High Bias #5
NAME: Carlos “Zingaro”
BIO: Born in Lisbon, Portugal. Undertook classical music studies from an early age – violin, pipe organ. Degree in Stage Design Studies at the Lisbon Theatre High School. In the sixties is a member of the Lisbon University Chamber Orchestra, becoming a professional musician at 14 years old. Forms Plexus in 1967, the only Portuguese group at the time to have developed a new musical approach based on contemporary music, improvisation and “rock”. It records a 45 rpm for RCA-Victor in 1968. From 1975 on, begins performing with some of the most important international musicians of free music and improvisation. Is invited to the Wrøclaw Technical University - Poland, and the Creative Music Foundation - Woodstock / New York. Performs at some of the world’s best known music festivals and has about 60 records out, both under his own name and with some of the mentioned musicians’ projects. Is a multimedia artist, founder and president of Granular – a musicians / experimental artists association in Lisbon.
Do you read reviews of your work?
Do you reread them? Save them? Quote them?
Sometimes... Depending on quotings.
Have reviews ever had an effect upon the way you approach your work? For better or worse? How?
I use to say that I’m my “worst” critic as I’m frequently tough on myself... This meaning that it is very important for me a constructive and analytic review of my work, as I always learn something. Not necessarily to change ways to proceed but mostly as self analysis of what I’m doing or what kind of changes could be introduced. Unfortunately they are very rare the reviewers who have a profound knowledge of historical and aesthetic approaches on writing on a concert or a recording... Most of the times, and understandably because of editorial directives, things tend to be very brief or mostly based on “fait divers” rarely pertaining to sound and music and art making...
Are there writers you hope will (or won't) write about your work?
A lot... Always curious how some good art reviewers, or literature reviewers could relate to a live sound event or a recorded one! Alas, this rarely happens nowadays as art critics are mostly unaware of what’s happening with music/sound contemporary experiences, unless when done by visual artists...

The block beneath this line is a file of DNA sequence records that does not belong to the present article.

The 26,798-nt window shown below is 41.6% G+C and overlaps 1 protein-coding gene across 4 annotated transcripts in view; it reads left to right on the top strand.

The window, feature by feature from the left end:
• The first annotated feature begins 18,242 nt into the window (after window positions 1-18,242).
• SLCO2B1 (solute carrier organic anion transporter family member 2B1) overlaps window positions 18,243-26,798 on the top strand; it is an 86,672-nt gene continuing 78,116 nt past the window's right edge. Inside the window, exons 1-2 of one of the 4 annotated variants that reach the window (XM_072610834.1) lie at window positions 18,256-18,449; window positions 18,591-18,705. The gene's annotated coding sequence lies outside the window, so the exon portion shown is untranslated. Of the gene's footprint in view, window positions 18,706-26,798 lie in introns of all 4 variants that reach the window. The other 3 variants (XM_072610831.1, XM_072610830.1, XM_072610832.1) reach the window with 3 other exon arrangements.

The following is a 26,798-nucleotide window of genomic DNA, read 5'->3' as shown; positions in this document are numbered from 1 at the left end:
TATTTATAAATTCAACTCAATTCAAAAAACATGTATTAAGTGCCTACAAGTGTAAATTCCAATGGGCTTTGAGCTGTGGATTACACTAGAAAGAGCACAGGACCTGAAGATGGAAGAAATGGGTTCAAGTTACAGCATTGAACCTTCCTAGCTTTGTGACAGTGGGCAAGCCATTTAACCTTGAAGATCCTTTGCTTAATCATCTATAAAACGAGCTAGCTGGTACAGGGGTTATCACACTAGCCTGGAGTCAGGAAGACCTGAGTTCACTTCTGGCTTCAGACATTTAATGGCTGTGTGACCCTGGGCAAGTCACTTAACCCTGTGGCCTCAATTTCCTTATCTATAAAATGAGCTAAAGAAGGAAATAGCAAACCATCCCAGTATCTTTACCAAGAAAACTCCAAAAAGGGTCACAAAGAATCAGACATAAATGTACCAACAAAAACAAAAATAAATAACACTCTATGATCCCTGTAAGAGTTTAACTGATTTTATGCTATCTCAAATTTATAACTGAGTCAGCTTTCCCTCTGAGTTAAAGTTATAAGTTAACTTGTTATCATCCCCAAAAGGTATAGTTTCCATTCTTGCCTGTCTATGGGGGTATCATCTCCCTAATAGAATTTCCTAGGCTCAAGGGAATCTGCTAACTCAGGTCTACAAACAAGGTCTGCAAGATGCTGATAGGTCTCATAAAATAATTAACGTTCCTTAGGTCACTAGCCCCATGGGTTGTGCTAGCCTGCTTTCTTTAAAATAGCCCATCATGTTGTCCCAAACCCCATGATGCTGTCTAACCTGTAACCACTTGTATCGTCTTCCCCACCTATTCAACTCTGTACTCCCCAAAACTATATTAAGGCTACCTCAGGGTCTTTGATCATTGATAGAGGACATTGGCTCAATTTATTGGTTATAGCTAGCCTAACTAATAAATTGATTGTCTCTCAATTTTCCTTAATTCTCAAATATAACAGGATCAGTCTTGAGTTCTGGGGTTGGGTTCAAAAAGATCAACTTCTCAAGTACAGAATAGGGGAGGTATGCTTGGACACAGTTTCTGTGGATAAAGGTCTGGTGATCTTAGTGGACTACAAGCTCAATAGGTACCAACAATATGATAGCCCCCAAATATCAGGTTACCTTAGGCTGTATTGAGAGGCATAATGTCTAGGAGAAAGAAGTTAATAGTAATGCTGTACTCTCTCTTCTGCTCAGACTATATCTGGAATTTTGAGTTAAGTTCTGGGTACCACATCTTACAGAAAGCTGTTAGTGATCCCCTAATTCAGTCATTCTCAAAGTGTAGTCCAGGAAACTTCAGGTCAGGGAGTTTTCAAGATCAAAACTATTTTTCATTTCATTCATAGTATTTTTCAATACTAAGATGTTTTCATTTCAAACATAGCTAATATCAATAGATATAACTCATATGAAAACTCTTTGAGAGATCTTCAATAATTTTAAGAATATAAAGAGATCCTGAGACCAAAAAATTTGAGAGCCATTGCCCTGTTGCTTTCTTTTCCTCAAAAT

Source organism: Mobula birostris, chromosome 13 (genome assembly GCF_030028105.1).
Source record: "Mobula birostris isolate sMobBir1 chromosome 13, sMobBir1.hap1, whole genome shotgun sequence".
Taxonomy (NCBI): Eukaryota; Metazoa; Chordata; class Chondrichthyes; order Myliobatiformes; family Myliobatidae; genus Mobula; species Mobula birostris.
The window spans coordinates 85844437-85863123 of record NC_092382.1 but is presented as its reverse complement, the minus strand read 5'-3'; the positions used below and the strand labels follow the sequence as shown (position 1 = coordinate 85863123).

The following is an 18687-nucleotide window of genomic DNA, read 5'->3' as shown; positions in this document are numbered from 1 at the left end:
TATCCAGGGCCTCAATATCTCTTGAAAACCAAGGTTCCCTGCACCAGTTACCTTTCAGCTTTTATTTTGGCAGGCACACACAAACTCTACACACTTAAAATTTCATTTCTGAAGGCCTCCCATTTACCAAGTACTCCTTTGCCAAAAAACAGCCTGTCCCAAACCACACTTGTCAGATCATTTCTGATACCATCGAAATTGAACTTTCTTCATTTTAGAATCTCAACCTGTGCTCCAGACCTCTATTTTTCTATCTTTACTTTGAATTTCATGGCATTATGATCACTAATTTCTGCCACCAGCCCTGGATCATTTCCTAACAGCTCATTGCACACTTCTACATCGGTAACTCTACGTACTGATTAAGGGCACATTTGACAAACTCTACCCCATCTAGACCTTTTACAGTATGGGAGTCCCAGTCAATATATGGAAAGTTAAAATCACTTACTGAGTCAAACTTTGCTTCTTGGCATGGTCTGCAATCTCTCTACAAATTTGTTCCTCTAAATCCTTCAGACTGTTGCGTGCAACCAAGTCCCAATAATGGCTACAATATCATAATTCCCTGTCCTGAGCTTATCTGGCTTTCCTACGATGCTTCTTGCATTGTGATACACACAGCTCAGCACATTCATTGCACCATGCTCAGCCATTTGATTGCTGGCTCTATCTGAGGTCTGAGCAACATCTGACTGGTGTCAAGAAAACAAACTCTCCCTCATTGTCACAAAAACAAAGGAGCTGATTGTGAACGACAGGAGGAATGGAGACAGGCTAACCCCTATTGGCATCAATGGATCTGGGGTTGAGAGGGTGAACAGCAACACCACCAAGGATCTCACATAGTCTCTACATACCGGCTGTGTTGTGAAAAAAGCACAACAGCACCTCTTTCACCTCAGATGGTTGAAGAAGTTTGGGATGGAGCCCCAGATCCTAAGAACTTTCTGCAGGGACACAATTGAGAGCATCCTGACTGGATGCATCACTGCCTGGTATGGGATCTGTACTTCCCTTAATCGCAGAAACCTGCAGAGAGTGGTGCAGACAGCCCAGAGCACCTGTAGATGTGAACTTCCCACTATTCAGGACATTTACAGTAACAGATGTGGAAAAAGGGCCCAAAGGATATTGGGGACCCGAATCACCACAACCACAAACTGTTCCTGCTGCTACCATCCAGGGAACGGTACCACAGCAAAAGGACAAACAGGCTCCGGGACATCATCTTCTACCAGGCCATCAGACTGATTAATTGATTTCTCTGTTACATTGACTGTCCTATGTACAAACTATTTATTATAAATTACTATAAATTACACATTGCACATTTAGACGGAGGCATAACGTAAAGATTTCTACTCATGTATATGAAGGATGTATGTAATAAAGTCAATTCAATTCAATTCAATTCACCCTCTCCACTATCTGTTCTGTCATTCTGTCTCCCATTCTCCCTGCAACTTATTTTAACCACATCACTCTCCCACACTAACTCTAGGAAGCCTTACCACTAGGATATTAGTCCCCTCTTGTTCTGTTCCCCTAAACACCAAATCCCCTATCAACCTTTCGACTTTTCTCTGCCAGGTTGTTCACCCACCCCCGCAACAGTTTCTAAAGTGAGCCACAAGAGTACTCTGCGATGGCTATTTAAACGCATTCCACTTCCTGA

Have you ever written to a reviewer or publication in response to a negative review of your work? a positive one?
Are there reviewers who you consider to be your friends? Do they write about your work? How does that make you feel?
Yes... I’m proud we are friends – they are capable of knowing me and my motivations better than most - but worry about their writing being biased or, mostly, perceived as biased by others.
Have you ever been told by a writer that they feel too close to you personally to write about your work? What was your reaction?
Nope... If they did, they never told me so.
Have you ever felt that a writer was trying to get something out of you, or get back at you, or had some other ulterior motive in what they wrote about you? Please explain.
Some might consider that, writing about someone might get them into some more prestigious platform and so, helping to their curriculum and future image. But this is mostly when the artist is quite famous or about to be a system power icon. I never became such so, I’m of no interest for self promotion...
Have you ever published anything you wrote about someone else's music? How often? Do you continue to write about music?
Nope... Only when asked by some fellow artists to write some comments or some letter of introduction, and this is quite rare. When a teenager in the 1960’s, I wrote some stuff on the Beatles – I was much more into the Stones or the Yardbirds and such – and got such a negative reaction that I learned the lesson...
Do you think there was a time in the past when music journalism was better or worse than it is now? Why or why not?
To begin with, the amount of records coming out everyday does not allow for a profound analysis of their content if even a single line mention. The fact that new or experimental music is just a small fringe on the media and mostly covered by hard working militantism, does not help for a wider evaluation of what’s going on. So, not that much a question of “better or worst”... Just a question of presence and integration with other art forms. Are there as many new music publications as, let’s say, 30 years ago? I don’t think so... More and more music magazines are disappearing, and more and more things are being written on the web. This could be good – problem being that, with the huge amount of web offering, only the truly believers and militants will keep on reading about what concerns their musical choices.
Anything you'd like to add?
Anything you want to ask me?
Thanks and keep on the good work as you are one of the few...